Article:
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We reviewed the epidemiology and complications of 79 patients who had operative treatment for an acetabular fracture undertaken at this hospital, in the first 5 years of a pelvic and acetabular fracture service. The median Injury Severity Score was 18 (range, 9-41). Sixty-five patients (82%) had an important injury of at least one other system. Eighteen patients (23%) had a sciatic nerve injury on presentation. Thirty-seven patients (47%) had a post-operative complication, but this did not affect the outcome in the majority. The re-operation rate was 5%.Seventy-four patients (94%) had clinical and radiological follow-up for a mean of 2.6 years. Fifty-five patients (74%) had a good or excellent result, which was associated with early operation and an anatomical reduction. Poor outcome was associated with delay to surgery, failure to achieve or maintain reduction, and femoral head damage at the time of injury.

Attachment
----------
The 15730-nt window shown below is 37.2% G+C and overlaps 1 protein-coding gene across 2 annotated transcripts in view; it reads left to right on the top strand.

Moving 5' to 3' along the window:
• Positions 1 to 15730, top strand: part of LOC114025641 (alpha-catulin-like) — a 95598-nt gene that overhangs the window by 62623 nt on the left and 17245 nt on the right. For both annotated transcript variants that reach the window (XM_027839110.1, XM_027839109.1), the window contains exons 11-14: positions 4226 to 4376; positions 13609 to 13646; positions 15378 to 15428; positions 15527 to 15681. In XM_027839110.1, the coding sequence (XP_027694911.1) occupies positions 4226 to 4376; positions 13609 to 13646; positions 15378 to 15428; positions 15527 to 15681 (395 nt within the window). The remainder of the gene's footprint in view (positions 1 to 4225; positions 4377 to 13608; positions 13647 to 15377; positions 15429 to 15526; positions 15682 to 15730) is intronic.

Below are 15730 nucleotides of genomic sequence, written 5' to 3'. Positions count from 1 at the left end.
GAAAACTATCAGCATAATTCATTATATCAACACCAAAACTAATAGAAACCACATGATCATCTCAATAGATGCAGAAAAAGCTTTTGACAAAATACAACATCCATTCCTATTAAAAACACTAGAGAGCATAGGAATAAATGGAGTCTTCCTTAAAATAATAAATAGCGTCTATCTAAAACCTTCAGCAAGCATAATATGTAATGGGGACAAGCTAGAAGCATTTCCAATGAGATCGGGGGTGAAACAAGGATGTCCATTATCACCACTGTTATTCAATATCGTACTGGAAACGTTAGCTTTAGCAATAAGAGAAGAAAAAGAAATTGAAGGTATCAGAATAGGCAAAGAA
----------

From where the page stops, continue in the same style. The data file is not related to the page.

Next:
Original publication

DOI

10.1016/s0020-1383(00)00200-x

Type

Journal article

Journal

Injury

Publication Date

09/2001

Volume

32

Pages

581 - 586

Addresses

Specialist Registrar, Oxford Regional Training Programme, The Trauma Unit, John Radcliffe Hospital, Headley Way, Headington, OX3 9DU, Oxford, UK.

Keywords

Acetabulum, Humans, Postoperative Complications, Treatment Outcome, Intensive Care, Length of Stay, Reoperation, Glasgow Coma Scale, Injury Severity Score, Adolescent, Adult, Aged, Aged, 80 and over, Middle Aged, Female, Male, Fractures, Bone